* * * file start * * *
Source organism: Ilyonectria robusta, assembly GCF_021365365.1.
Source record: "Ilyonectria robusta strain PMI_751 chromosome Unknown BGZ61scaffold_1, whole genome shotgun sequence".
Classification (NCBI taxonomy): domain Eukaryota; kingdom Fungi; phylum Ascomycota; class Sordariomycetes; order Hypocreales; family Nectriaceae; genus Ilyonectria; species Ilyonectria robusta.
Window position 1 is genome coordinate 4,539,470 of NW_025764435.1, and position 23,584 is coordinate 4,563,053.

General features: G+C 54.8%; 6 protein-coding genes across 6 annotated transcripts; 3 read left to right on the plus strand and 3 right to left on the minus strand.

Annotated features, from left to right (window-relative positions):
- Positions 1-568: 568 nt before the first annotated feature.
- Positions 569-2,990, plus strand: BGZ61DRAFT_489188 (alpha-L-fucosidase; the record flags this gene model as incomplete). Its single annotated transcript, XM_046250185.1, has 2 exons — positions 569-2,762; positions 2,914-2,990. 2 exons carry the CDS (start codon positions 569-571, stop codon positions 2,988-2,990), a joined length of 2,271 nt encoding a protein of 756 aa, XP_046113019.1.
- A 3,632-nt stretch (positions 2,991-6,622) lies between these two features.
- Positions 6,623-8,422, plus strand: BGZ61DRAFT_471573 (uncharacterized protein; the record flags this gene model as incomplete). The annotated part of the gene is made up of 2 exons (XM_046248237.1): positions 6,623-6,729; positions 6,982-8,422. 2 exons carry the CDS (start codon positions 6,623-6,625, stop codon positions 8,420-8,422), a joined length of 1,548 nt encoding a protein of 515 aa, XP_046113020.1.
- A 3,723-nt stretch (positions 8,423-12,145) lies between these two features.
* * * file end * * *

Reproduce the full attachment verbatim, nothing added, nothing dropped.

Source organism: Ilyonectria robusta, assembly GCF_021365365.1.
Source record: "Ilyonectria robusta strain PMI_751 chromosome Unknown BGZ61scaffold_1, whole genome shotgun sequence".
Classification (NCBI taxonomy): domain Eukaryota; kingdom Fungi; phylum Ascomycota; class Sordariomycetes; order Hypocreales; family Nectriaceae; genus Ilyonectria; species Ilyonectria robusta.
Window position 1 is genome coordinate 4,539,470 of NW_025764435.1, and position 23,584 is coordinate 4,563,053.

General features: G+C 54.8%; 6 protein-coding genes across 6 annotated transcripts; 3 read left to right on the plus strand and 3 right to left on the minus strand.

Annotated features, from left to right (window-relative positions):
- Positions 1-568: 568 nt before the first annotated feature.
- Positions 569-2,990, plus strand: BGZ61DRAFT_489188 (alpha-L-fucosidase; the record flags this gene model as incomplete). Its single annotated transcript, XM_046250185.1, has 2 exons — positions 569-2,762; positions 2,914-2,990. 2 exons carry the CDS (start codon positions 569-571, stop codon positions 2,988-2,990), a joined length of 2,271 nt encoding a protein of 756 aa, XP_046113019.1.
- A 3,632-nt stretch (positions 2,991-6,622) lies between these two features.
- Positions 6,623-8,422, plus strand: BGZ61DRAFT_471573 (uncharacterized protein; the record flags this gene model as incomplete). The annotated part of the gene is made up of 2 exons (XM_046248237.1): positions 6,623-6,729; positions 6,982-8,422. 2 exons carry the CDS (start codon positions 6,623-6,625, stop codon positions 8,420-8,422), a joined length of 1,548 nt encoding a protein of 515 aa, XP_046113020.1.
- A 3,723-nt stretch (positions 8,423-12,145) lies between these two features.